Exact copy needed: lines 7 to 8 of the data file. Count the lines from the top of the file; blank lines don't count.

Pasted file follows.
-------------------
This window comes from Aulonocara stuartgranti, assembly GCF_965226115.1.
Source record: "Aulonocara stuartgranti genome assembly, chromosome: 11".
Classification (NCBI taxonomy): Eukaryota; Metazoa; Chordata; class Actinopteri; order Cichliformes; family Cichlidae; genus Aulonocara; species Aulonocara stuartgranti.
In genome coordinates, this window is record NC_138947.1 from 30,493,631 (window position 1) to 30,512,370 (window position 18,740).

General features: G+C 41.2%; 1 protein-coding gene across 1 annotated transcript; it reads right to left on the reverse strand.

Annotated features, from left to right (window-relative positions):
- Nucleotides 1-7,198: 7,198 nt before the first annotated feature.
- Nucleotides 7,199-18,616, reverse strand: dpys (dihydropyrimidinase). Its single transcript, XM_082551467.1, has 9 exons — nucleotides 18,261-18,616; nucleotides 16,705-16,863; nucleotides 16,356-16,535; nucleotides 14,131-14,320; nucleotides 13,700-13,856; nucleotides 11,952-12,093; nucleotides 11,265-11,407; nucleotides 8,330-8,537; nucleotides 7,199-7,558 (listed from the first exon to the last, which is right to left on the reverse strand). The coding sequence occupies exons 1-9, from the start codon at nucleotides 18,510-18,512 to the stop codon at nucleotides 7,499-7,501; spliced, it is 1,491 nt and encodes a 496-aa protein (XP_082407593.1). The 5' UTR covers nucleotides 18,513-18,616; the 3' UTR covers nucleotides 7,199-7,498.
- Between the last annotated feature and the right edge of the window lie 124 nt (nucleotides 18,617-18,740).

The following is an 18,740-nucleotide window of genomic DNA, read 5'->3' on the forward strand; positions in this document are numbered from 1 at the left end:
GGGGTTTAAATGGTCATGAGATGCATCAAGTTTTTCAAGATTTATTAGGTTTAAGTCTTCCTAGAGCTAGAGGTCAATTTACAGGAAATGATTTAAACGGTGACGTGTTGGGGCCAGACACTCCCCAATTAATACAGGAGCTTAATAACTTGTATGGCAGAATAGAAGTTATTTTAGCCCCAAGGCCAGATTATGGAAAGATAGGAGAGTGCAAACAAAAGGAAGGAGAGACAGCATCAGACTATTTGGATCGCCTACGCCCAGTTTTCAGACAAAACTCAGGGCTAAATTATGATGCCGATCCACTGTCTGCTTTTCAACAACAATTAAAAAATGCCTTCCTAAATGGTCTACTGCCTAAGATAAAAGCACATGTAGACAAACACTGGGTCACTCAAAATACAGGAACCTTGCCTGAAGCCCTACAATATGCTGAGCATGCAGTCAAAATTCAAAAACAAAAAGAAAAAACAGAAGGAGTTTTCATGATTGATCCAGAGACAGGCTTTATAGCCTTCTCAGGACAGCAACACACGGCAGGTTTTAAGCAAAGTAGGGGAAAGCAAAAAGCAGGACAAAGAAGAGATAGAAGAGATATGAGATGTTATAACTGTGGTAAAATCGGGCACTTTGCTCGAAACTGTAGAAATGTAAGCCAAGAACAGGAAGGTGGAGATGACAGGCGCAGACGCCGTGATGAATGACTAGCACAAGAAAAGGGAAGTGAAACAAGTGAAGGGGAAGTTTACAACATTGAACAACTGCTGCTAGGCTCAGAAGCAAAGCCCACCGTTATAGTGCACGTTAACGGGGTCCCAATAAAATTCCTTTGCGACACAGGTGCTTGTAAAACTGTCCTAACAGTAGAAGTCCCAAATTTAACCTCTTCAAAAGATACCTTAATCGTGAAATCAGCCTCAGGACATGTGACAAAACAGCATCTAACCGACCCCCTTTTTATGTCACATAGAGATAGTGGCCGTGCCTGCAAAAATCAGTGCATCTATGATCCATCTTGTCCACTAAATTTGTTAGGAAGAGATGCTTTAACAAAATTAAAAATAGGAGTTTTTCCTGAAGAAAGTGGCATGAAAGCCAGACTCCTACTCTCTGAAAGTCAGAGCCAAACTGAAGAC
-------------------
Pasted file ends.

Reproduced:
- Nucleotides 1-7,198: 7,198 nt before the first annotated feature.
- Nucleotides 7,199-18,616, reverse strand: dpys (dihydropyrimidinase). Its single transcript, XM_082551467.1, has 9 exons — nucleotides 18,261-18,616; nucleotides 16,705-16,863; nucleotides 16,356-16,535; nucleotides 14,131-14,320; nucleotides 13,700-13,856; nucleotides 11,952-12,093; nucleotides 11,265-11,407; nucleotides 8,330-8,537; nucleotides 7,199-7,558 (listed from the first exon to the last, which is right to left on the reverse strand). The coding sequence occupies exons 1-9, from the start codon at nucleotides 18,510-18,512 to the stop codon at nucleotides 7,499-7,501; spliced, it is 1,491 nt and encodes a 496-aa protein (XP_082407593.1). The 5' UTR covers nucleotides 18,513-18,616; the 3' UTR covers nucleotides 7,199-7,498.